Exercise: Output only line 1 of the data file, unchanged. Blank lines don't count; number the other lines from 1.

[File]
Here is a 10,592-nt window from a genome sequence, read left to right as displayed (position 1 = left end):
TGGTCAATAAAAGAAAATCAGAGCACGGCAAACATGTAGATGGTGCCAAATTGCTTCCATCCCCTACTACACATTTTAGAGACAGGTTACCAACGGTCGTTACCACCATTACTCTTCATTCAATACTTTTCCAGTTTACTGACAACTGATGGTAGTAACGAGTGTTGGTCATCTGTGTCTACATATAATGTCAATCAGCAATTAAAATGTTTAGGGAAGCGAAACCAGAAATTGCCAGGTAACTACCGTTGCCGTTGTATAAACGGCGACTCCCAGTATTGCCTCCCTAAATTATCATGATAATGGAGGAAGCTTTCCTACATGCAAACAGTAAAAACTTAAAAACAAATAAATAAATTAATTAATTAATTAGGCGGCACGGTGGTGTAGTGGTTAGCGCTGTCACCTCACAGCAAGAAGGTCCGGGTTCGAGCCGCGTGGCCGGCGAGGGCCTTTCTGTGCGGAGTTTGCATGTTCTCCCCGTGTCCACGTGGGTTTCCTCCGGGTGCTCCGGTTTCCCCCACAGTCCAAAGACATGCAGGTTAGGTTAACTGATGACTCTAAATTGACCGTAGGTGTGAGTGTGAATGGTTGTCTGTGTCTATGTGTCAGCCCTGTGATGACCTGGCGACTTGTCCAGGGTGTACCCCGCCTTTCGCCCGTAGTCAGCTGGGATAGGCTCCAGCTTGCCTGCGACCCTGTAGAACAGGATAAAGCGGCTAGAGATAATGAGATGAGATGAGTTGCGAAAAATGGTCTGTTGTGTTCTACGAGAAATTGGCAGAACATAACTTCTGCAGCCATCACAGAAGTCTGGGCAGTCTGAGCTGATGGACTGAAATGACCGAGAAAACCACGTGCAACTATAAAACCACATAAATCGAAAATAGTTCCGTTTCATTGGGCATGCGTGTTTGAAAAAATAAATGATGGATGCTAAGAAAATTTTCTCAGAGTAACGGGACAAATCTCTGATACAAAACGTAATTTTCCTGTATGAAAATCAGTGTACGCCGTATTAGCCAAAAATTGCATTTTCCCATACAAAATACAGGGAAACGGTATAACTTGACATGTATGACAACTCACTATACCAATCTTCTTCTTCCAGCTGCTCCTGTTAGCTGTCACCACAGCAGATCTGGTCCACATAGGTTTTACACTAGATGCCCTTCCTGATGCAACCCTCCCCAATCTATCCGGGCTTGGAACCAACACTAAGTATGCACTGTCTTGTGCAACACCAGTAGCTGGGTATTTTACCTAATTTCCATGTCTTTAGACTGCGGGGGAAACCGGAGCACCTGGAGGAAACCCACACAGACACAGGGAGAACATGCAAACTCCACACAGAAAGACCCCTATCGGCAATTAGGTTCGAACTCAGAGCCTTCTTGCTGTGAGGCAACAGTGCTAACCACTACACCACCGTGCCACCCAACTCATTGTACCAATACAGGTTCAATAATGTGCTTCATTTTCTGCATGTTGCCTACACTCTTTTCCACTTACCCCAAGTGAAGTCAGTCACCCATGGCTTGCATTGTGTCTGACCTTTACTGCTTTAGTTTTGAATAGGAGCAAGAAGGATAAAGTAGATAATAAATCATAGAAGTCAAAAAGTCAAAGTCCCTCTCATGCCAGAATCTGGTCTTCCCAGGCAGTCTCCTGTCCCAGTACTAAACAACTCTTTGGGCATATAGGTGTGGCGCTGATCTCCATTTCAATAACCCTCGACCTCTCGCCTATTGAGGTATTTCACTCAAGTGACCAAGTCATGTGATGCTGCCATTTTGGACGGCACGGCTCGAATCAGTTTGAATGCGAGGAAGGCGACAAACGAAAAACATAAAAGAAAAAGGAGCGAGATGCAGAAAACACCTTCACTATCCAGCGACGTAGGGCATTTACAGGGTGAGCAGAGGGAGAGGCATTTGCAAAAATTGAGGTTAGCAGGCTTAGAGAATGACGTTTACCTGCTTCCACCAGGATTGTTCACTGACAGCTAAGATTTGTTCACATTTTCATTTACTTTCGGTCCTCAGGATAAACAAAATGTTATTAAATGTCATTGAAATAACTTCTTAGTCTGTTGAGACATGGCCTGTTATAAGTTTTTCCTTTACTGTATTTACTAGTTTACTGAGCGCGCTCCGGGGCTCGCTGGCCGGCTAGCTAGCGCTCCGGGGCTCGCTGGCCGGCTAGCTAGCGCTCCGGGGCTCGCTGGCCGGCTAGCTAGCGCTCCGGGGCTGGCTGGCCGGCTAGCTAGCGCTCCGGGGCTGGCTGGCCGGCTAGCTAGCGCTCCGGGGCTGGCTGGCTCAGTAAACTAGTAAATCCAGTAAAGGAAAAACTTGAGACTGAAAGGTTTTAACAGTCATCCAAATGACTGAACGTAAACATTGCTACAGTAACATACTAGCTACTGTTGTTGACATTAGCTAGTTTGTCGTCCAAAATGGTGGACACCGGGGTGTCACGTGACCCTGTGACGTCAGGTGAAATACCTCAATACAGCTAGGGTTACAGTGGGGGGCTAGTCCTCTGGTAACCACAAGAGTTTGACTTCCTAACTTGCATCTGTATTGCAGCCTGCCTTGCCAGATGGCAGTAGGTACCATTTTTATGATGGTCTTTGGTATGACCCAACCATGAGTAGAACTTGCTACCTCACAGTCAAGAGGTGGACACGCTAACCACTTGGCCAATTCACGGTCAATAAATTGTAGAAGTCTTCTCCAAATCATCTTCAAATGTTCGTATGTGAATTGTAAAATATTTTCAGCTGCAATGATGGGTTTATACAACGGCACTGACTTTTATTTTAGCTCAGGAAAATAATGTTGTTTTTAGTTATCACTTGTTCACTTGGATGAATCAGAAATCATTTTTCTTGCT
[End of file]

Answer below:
Here is a 10,592-nt window from a genome sequence, read left to right as displayed (position 1 = left end):